The NSA is having a pretty rough week.
It recently came out that the organisation was overseeing a program that tracked Americans’ electronic lives without warrant in a major national controversy.
However, it’s worth remembering that the NSA’s history is actually rather storied, and before this rough patch it was remembered as the institution founded by a long line of geeks that basically saved the world during the second world war with their amazing code-breaking skills.
The NSA was formally established in 1952, but the parts that went into the organisation were some of the most important factions working for the Allies in World War Two.
Cryptography was used by each side during and before the outbreak of the second World War, and the Allied Powers’ ability to overcome the Axis cyphers lea to an earlier-than-expected Allied victory and the development of the modern field of computer science.
Some of the earliest antecedents of the NSA were the competing Army and Navy communications intelligence divisions.
Prior to and during the second world war, all crypto work was done by competing departments in the army and navy. The Navy concerned itself with naval code-breaking, the army with military code-breaking, and both competed over diplomatic code-breaking.
Throughout the war, talented mathematicians working for the Army and Navy identified crucial intelligence intercepted and decoded from both Japanese and German cyphers.
Thomas L. Burns’ previously top-secret history of the founding of the NSA outlines a number of significant successes by the Army and Navy forebears of the current system during the second world war.
The Japanese codes — called PURPLE machines — were cracked relatively early in the war (1939) by the Army. Use of these intercepted messages led to both the assassination of Admiral Isoroku Yamamoto in Operation Vengeance and considerable military success. Using ULTRA to decode Purple shortened the Pacific war by an estimated two years.
Cracking the Water Transport Code annihilated 98% of the Japanese merchant fleet by the end of the war.
The Navy’s cracking JN-25 in 1942 led to victory in the Battle of Coral Sea and Midway. The Navy also made several breakthroughs that helped locate German submarines in the Atlantic.
Meanwhile both the Army and Navy collaborated with British intelligence to work on the Enigma, cracked by Polish mathematicians Marian Rejewski. Allied mathematicians working under Briton Alan Turing constructed large bombes — considered among the first computers — to systematically decode enigma machine transmissions.
Back in the U.S.A. the Navy was constructing its own bombes — according to Jennifer Wilcox 10 feet high, seven feet ling and two feet wide and each with “400 vacuum tubes, 64 individually wired bakelite rotors, and innumerable feet of wire”— called Adam and Eve to the cost of $50,000 apiece at Building 26 of the National Cash Register Company in Ohio.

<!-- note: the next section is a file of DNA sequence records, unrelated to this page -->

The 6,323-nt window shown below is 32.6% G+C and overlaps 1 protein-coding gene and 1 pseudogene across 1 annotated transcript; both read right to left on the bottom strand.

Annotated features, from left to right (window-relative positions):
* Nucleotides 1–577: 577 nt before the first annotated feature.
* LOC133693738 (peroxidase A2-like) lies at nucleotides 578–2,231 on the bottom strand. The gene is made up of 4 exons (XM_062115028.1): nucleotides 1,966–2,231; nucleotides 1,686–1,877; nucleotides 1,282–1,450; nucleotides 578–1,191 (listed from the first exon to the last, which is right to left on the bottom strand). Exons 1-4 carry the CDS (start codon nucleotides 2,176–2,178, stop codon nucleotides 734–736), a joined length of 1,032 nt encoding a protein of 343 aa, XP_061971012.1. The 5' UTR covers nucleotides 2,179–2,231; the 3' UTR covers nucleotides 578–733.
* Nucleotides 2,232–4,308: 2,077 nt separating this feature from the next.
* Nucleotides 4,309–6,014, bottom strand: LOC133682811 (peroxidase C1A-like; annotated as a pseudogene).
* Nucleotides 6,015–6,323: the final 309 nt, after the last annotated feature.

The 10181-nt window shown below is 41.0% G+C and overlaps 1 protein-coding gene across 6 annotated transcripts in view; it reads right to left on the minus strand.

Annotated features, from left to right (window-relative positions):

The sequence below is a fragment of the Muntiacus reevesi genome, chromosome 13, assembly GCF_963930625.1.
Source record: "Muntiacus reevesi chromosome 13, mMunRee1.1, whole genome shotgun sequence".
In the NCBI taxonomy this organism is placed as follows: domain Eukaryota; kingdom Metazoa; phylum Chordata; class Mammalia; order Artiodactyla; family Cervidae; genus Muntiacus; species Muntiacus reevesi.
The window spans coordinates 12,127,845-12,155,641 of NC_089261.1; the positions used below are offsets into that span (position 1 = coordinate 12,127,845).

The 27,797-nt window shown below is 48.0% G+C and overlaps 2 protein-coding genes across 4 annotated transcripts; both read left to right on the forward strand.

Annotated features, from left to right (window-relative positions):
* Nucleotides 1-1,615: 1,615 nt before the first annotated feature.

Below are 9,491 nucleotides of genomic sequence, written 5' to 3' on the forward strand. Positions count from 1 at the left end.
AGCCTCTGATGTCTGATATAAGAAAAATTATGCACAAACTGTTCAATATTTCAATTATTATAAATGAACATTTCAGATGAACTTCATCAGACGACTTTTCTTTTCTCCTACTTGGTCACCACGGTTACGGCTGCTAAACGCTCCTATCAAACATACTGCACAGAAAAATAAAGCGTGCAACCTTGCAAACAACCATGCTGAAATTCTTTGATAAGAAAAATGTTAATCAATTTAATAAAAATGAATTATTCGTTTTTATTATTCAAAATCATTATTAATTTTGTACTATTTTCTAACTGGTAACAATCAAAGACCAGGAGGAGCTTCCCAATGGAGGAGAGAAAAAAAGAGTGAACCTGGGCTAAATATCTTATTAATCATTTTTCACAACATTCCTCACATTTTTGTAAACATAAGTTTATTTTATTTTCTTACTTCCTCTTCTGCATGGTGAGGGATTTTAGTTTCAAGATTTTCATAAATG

The first German encryption decoded by Adam and Eve was the location of a German refueling submarine, the elimination of which justified the entire project. 121 more bombes were promptly built.
After the war, the U.S. realised the strategic advantage of having an army of mathematicians working on cracking everyone’s cryptography.
The Army-Navy Communication Intelligence Coordinating Committee was created in 1944 to oversee the combined Army and Navy communications intelligence apparatus. Plagued with problems and continuing rivalries, the communications intelligence groups survived the military restructuring of 1947, maintaining talent for several years of reorganization,.
In 1949 the Secretary of defence established the Armed Forces Security Agency, placing it under the command of the Joint Chiefs of Staff and overseeing the Air Force, Army and Navy signal intelligence operations. By the end of the year, 4,000 military and civilian personnel worked for AFSA.
AFSA had problems given the continued independence of the Army, Navy and Air Force agencies, bus succeeded in physically merging everyone.
In October 1952, Truman issued a classified directive to rename the AFSA the NSA and move it out from under the Joint Chiefs of Staff to directly under the Secretary of defence. The new organisation laid the framework for the modern, independent NSA and set the organisation up for the Cold War.
According to Burns’ history of the founding:
Truman stated that the communications intelligence function was a national responsibility rather than one of purely military orientation. […] The president’s memorandum also contained the first reference to a “National Security Agency,” to be established in place of the Armed Forces Security Agency.
So, after guaranteeing U.S. victory in World War 2, inventing the mass-produced computer, surviving years of odd and forced mergers and enduring the changing military realities of the post-War period the NSA was finally established proper.
It’s a pretty awesome story, and it’s a shame the organisation is in so much hot water today.
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